After years of being overshadowed by more celebrated Sydney and Melbourne, Australia’s third largest city is finally enjoying a moment to shine. Thankfully, however, Brisbane’s under-the-radar nature still translates into great value for travelers. Many of the best things to do around town are completely free, including visiting the world-class Queensland Art Gallery & Gallery of Modern Art and relaxing at Streets Beach, the country’s only urban, man-made beach. Free and inexpensive public transportation options abound, including the CityHopper ferry service, a great way to enjoy views of the Central Business District’s rapidly changing skyline while crossing the Brisbane River. Queensland’s capital has welcomed five new 5-star hotels (both big names like The W and boutique properties like The Fantauzzo) in the past few years, after a decade without any luxe openings. And the city just keeps getting better, with more upscale brands like Rosewood and The Ritz-Carlton moving in soon. Meanwhile, new riverside entertainment developments are giving the city a whole new life. Howard Smith Wharves, home to an array of the city’s hottest restaurant and bar options, opened earlier this year and Queen’s Wharf is set to debut by 2023, complete with an eye-catching tower reminiscent of Singapore’s iconic Marina Bay Sands. Brisbane Airport isn’t missing out on the action either, with aviation capacity set to double with a new runway opening in 2020. Flag carrier Qantas will launch new non-stop routes to Chicago and San Francisco this coming spring, making this dynamic metropolis easier to reach than ever.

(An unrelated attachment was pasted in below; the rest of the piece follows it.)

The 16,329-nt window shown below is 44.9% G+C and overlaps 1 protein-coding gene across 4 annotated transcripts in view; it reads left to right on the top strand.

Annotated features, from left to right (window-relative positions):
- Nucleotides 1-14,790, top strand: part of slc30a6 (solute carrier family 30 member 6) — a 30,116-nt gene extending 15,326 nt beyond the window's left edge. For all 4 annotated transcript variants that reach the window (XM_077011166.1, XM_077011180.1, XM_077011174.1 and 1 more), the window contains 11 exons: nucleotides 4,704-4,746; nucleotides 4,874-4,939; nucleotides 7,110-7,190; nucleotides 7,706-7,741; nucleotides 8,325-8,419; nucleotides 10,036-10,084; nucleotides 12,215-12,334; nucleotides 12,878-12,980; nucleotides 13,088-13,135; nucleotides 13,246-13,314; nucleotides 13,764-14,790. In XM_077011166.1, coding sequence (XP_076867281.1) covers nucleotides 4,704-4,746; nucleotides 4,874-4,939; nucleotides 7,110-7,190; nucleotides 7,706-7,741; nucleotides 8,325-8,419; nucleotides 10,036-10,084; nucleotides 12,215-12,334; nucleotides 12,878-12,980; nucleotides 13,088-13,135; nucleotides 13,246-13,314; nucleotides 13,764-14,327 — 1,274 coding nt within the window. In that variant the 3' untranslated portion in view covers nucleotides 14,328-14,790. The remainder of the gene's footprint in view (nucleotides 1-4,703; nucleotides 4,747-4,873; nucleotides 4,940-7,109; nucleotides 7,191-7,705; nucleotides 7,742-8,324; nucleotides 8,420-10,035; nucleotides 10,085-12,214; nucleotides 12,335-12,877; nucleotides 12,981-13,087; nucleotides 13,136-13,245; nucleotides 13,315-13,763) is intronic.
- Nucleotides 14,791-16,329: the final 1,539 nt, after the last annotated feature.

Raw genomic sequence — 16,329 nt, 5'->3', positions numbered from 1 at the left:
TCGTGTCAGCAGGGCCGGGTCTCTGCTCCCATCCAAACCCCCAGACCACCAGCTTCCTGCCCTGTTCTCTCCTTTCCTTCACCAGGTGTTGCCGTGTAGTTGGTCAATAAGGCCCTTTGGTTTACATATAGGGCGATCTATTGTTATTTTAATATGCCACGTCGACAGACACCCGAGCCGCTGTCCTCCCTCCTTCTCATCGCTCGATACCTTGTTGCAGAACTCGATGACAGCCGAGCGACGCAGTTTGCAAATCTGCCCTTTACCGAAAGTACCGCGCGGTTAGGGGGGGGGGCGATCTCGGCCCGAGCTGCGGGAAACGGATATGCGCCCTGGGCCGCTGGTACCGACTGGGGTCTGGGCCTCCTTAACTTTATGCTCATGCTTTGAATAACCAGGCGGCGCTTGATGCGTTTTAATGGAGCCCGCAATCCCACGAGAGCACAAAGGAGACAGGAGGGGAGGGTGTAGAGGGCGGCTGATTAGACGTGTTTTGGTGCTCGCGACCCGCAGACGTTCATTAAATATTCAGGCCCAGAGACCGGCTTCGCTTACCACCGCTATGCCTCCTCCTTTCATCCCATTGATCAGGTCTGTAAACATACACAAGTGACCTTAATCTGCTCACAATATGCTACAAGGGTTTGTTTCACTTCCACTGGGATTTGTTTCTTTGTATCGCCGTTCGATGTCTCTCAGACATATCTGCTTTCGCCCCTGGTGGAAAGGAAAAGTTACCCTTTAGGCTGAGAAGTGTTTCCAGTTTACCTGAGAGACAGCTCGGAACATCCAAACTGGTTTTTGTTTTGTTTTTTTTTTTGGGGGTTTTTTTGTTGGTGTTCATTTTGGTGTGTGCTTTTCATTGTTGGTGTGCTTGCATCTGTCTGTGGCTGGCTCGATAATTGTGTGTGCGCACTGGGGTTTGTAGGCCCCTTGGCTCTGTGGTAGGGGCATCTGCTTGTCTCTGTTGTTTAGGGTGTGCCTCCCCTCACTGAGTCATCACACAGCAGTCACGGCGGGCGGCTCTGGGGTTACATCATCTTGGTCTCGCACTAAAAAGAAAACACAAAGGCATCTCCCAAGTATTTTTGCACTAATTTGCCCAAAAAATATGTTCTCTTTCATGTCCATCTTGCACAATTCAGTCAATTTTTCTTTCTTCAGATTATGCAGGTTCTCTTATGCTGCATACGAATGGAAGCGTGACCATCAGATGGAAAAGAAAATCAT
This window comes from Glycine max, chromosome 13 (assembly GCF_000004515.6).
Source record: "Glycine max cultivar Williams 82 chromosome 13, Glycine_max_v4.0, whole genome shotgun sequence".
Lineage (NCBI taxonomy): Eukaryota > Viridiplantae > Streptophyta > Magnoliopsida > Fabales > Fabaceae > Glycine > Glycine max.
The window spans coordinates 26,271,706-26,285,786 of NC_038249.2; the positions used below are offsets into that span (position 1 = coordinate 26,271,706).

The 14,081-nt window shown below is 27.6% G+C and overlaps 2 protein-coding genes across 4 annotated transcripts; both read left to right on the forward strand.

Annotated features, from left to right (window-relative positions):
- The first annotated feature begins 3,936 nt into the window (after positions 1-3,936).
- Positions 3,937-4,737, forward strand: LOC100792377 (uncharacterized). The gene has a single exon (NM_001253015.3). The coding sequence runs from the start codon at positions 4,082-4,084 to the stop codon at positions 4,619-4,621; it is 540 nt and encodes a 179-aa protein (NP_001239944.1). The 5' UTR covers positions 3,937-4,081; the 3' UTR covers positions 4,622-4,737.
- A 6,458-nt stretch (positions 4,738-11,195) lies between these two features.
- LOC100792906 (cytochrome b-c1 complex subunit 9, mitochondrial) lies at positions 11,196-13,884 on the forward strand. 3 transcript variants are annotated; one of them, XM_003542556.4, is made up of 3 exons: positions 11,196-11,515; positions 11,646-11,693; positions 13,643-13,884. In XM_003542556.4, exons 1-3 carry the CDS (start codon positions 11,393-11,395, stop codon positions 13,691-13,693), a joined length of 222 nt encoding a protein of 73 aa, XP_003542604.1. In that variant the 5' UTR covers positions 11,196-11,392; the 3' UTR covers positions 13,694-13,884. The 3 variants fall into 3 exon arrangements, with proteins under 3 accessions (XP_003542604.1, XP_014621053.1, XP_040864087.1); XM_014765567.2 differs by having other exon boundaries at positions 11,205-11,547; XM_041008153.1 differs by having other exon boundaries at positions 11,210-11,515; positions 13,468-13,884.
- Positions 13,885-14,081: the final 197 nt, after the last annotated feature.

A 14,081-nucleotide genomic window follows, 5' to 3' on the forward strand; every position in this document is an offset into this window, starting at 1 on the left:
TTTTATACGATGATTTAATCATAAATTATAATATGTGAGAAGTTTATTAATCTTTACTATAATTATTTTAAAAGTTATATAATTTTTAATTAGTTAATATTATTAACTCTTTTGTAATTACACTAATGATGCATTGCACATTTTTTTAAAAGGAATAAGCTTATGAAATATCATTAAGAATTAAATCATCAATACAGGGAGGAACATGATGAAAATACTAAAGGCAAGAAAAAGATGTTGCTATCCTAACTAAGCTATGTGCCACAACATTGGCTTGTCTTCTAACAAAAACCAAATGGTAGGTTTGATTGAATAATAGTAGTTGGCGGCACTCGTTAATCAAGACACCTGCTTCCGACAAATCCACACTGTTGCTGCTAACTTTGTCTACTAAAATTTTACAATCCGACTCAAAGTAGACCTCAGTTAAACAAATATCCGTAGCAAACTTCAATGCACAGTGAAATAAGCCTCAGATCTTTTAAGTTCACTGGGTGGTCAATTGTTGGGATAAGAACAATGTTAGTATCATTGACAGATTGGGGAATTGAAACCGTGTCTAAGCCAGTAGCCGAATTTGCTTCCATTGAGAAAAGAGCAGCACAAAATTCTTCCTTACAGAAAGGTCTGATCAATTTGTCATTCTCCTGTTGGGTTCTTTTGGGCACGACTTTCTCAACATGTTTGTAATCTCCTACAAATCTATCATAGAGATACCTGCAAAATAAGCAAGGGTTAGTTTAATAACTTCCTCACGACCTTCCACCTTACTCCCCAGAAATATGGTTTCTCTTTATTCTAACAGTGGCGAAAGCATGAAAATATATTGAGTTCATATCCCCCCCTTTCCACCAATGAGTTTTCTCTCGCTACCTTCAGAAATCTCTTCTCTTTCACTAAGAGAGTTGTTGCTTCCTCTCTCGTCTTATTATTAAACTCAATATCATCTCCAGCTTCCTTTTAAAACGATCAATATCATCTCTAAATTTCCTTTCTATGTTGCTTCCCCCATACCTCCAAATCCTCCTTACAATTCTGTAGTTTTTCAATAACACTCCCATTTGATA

9. London, United Kingdom
It’s not just steadily improving exchange rates that’s making us look to London in in the near future — though the prospect of spending less on vacation certainly helps. Some new flights — including new routes on Delta into Gatwick Airport in 2020 and the long-teased entry of JetBlue into the transatlantic flight market in 2021 — has us excited for new and hopefully less expensive ways to get there. Our eyes are especially glued to the Bankside neighborhood, and other spots in South and East London that are suddenly home to new skyscrapers, boutique hotels, and tech startups. And even if you’re venturing into one of its more well-trod neighborhoods, this world-class city is never a bad idea.
10. Norway, Scandinavia
Yes, the kids in your life may be begging to visit Elsa and Ana’s homeland, but this wild Nordic country is so much more than the stuff of animated dreams. A renewed interest in Viking history, a burgeoning culinary scene — eight restaurants here now have Michelin stars — and unparalleled natural sights that get better as the weather gets colder are just a few of the reasons to venture to Norway in 2020. Plus, thanks to ubiquitous and easy-to-use public transportation, reaching all corners of the country, from sophisticated Oslo to the pristine Arctic to the most rugged parts of Fjord country, is manageable on your own. Outdoor enthusiasts especially should head here for big thrills. Think night skiing on the shores of a fjord, sleeping under the stars in a modern treehouse, or cliffside hiking with incredible views.